Category Archives: Kathleen Winter

Annabel – Kathleen Winter

Sometimes the only way you can describe the effect that a book has on you is to say you were bowled over and that is exactly how I felt when I had turned the last page of ‘Annabel’ the debut novel by Kathleen Winter. I was hoping that it might be something quite special when I first saw it on this years Orange Prize Longlist. I then went off and looked at some reviews and it seemed that on the whole people had loved it. Initially I planned to save it until later on in my Orange reading but after changing my approach to the list I picked this one up next and to sum it up in a word I found it incredible, so much so I have lots and lots to say about it.

I have to admit from reading the prologue of ‘Annabel’ I wasn’t sure that this would be the book for me. It’s a short and rather final encounter between a young girl called Annabel and her blind father as they take a canoe ride to see white caribou in the Canadian wilderness. This proves to be their final outing together and is told in a rather dreamy and magical realist way. Interestingly it’s not reflective of the rest of the book, and yet in its way it has a pivotal place in the rest of the book.

As the book itself opens proper we join Jacinta Blake in the final painful moments of giving birth surrounded by the many of the women of the small town of Croydon Harbour in the Canadian region of Labrador in 1968. Once the child, named Wayne, is born it is local women Thomasina Baikie that notices something different about the child. Wayne has been born with both sexes genitalia, he is there for a hermaphrodite, or ‘intersex’ as I believe the term is now preferred.

“Thomasina hooked a plug of slime out of the baby’s mouth with her pinky, slicked her big hand over face, belly, buttocks like butter over one of her hot loaves, and slipped the baby back to its mother. It was as the baby latched on to Jacinta’s breast that Thomasina caught sight of something slight, flower-like; one testicle had not descended, but there was something else. She waited the eternal instant that women wait when a horror jumps out at them. It is an instant that men do not use for waiting, an instant that opens a door to life and death.”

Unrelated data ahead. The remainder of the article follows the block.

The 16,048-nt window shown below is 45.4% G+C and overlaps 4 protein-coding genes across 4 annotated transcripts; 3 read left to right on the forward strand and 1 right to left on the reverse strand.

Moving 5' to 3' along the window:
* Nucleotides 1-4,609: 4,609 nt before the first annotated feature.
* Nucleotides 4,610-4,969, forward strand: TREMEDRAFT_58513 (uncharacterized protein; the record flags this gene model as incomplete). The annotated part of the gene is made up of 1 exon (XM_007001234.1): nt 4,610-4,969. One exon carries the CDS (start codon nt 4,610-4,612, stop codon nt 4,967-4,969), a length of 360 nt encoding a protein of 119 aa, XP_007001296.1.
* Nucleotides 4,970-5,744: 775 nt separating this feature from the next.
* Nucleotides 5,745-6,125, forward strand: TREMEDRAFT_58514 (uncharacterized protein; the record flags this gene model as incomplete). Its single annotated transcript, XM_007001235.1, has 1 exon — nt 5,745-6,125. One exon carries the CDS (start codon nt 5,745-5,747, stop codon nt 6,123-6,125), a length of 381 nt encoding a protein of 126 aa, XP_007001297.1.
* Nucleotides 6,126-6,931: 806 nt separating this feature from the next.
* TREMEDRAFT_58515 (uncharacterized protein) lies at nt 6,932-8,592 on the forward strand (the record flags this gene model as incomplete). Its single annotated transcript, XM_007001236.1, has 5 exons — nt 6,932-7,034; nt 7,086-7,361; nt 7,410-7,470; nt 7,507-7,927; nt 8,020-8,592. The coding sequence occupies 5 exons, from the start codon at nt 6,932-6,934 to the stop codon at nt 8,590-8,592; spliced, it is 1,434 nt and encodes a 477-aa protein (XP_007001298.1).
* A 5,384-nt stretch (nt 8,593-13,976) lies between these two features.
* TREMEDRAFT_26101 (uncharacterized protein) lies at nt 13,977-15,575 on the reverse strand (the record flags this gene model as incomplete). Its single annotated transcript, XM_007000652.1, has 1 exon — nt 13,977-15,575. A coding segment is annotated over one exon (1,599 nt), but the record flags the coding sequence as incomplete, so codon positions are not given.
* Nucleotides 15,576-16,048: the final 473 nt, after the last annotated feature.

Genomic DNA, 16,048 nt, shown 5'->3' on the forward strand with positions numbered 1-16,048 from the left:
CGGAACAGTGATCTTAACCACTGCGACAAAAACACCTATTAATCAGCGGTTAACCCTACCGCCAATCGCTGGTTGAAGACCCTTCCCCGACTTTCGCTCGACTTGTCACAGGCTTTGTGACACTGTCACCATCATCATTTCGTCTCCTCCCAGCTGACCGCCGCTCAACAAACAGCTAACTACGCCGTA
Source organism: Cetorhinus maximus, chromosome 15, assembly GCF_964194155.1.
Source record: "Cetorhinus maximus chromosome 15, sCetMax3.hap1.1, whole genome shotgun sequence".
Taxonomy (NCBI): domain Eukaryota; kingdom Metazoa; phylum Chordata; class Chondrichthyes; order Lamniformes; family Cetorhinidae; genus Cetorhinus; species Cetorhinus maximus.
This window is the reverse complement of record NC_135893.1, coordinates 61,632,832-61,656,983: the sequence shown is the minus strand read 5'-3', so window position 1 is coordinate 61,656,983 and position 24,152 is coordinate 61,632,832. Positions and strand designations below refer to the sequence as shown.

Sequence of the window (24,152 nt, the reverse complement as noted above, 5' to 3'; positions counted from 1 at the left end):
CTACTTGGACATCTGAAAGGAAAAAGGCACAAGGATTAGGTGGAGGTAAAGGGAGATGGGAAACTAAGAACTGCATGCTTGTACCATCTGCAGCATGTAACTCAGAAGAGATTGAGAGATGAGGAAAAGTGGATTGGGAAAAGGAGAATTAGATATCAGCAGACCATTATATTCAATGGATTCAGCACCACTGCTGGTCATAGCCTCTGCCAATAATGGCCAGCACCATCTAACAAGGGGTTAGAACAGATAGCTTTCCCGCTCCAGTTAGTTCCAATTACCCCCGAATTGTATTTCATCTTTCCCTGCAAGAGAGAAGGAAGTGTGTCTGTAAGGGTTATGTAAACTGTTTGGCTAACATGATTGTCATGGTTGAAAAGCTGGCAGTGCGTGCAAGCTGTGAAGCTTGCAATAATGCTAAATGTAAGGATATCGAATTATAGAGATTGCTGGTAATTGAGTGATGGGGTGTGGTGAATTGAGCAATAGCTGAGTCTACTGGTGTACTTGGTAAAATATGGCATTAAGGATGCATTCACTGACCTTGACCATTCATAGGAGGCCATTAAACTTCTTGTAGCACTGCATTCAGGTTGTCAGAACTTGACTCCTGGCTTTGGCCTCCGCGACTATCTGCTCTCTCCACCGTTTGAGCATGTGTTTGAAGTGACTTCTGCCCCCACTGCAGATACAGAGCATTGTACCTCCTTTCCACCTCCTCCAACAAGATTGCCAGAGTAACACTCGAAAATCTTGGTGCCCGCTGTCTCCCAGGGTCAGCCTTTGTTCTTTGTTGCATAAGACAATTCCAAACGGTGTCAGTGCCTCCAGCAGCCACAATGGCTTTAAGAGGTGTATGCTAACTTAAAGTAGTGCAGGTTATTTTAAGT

From the moment Thomasina tells Jacinta, who up until that point has been her best friend something which then is occasionally tested, a secret is born but one that the baby’s father Treadway isn’t as oblivious to as the women might think. Treadway is a silent man who disappears into the woodland and wilderness for half the year to earn his families keep, a man who talks to nature and through nature learns more than people would give him credit for – this brings occasional moments of magical realism throughout the book as it goes forward. He knows his child is of two worlds, a woman’s and a man’s, he also believes that a decision must me made  one way or the other. However life is never that black and white nor is it that easy.